Difference Between A Plumber and A Pipefitter

Both of these occupations require skills and knowledge directly relating to measuring, cutting and proper connection of piping for the transfer of liquid, gas and/or hazardous materials.  But, do you know the specific difference between a plumber and a pipefitter?

This has been an age old debate between the two occupations, as most people think plumbers and pipefitters are one in the same.  This couldn’t be farther from the truth!  In fact, if you refer to a pipefitter as a plumber, you might be in for an earful!

In order to avoid that uncomfortable situation, let’s explain the difference between a plumber and a pipefitter so we can get a better understanding of what’s involved with each occupation.

What’s the Difference Between A Plumber and Pipefitter?

While they certainly sound like the same job, there are a few important differences between plumbers and pipefitters, the main one being the scale of the work involved along with a varied skill set.  Pipefitters are normally responsible for more demanding jobs that deal with pipes made of special metals made for handling high pressure.  Plumbers on the other hand, use more basic piping such as PVC, copper or galvanized steel.

Generally speaking, both occupations should have a good working knowledge of the following…

  • Installing pipes and fixtures
  • Study and interpreting blueprints
  • State and local building codes
  • Determine the amount of material and type of equipment needed
  • Inspect and test installed pipe systems and pipelines
  • Troubleshoot and repair failed systems
  • Replace worn parts

*source: Bureau of Labor Statistics

While both jobs require the use and knowledge of different pipes and valves, plumbers are more widely known as residential workers as opposed to pipefitters who work in factories and industrial environments.  Knowing this, let’s take a look at some specifics of both plumbers and pipefitters.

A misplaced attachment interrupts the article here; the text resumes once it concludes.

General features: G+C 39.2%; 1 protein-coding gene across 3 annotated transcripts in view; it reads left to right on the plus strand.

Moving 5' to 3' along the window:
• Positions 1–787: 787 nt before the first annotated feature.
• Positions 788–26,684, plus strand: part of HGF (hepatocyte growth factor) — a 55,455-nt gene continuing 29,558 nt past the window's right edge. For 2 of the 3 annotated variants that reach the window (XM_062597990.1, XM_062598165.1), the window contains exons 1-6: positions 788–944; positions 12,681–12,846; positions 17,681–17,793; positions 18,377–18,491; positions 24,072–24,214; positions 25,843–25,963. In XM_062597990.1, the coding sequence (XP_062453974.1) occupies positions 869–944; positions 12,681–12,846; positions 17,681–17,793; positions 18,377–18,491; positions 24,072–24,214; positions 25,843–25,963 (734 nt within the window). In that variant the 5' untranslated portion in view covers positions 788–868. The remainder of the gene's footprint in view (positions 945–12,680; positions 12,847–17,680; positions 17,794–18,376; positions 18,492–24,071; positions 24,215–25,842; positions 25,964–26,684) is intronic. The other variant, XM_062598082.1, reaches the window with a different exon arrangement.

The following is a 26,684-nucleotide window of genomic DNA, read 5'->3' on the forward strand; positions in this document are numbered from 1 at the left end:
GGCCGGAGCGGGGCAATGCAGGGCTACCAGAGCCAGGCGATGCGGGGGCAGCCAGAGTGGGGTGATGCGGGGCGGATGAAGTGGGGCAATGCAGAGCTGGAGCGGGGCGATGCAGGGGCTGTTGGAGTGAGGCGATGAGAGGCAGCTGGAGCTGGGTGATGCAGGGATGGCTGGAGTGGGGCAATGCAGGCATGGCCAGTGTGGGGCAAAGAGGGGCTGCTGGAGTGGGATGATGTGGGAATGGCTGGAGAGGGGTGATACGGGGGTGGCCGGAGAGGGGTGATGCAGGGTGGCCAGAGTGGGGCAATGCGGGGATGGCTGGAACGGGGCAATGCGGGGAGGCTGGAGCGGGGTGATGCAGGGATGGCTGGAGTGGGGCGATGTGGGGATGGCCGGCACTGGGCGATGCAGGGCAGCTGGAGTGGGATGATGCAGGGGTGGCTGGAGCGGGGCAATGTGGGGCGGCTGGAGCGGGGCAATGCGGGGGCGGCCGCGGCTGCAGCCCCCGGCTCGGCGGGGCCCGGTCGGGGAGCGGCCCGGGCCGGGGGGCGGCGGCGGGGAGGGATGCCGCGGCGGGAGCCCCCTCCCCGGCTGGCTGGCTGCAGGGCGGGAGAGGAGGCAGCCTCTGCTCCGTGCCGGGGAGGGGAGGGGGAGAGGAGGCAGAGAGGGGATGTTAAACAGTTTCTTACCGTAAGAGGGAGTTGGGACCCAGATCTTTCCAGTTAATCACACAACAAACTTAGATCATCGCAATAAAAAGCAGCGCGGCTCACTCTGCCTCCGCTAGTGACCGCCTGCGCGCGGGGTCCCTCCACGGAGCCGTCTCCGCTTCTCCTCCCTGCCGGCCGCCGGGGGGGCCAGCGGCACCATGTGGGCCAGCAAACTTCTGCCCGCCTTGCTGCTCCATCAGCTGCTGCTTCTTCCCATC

What Do Plumbers Do?

Plumbers install, maintain and repair water and gas pipes in homes (residential), and businesses.  On the large scale side, plumbers are called on to repair and service water lines the feed entire Pipefitters are generally responisble for more in depth workbuildings.  On the smaller side, they can install and fix failed water lines that feed a refrigerator or sink.  Also, plumbers are required to deal with drainage piping found in bathtubs and basement floors.

Residentially, plumbers are used to install appliances that have water or gas lines connected to them.  Some of these include refrigerators, dishwashers, water heaters and washing machines.  On the non-residential side, plumbers can be used to repair or maintain septic systems and/or city and village water supply systems.

What Do Pipefitters Do?

Pipefitters install, maintain and repair pipes that carry chemicals, acids, and gases.  As a result, pipefitters are required to have a broader base of knowledge when it comes to their job.  Pipefitters handle more complex systems such as hydrolics, high pressure/steam systems, refrigeration/Freon etc.  With these specialized systems comes an added demand to be highly skilled in your craft because of the hazardous materials that are often associated with them.

Also, there is a wider variety of pipe that pipefitters need to be proficient in installing, than that of a plumber.  These include stainless steel, copper, Inconel, PVC, galvanized steel etc.

Pipefitters have much less of a use in the residential sector, and are widely used in the commercial, industrial and manufacturing settings.  Heating and cooling in larger buildings is one area that pipefitters are often hired for.

Some applications are so specialized that there are subcategories of pipefitters…

Gasfitters– Install pipe systems that deliver gas and/or oxygen

Sprinklerfitters– Install and repair sprinkler systems in buildings and residential lawn applications

Steamfitters– Install pipe systems that move high pressure steam, such as power plants and manufacturing factories.

The Bottom Line

So, what is the real difference between a plumber and a pipefitter?  Think of it in these terms:  As a general rule, pipefitters are hired for more complex and intensive jobs that deal with numerous applications and materials.  Plumbers are more residential and generally deal with water service and drainage.

Be careful who you call a “plumber” as it is widely known in the industry that pipefitters do not want to be referred to as a plumber.  Hopefully this article has cleared up the difference so you don’t get yourself into trouble with a certified pipefitter!

If you’re interested in plumbing apprenticeships or pipefitter jobs, take a look at our Plumber Jobs Search.


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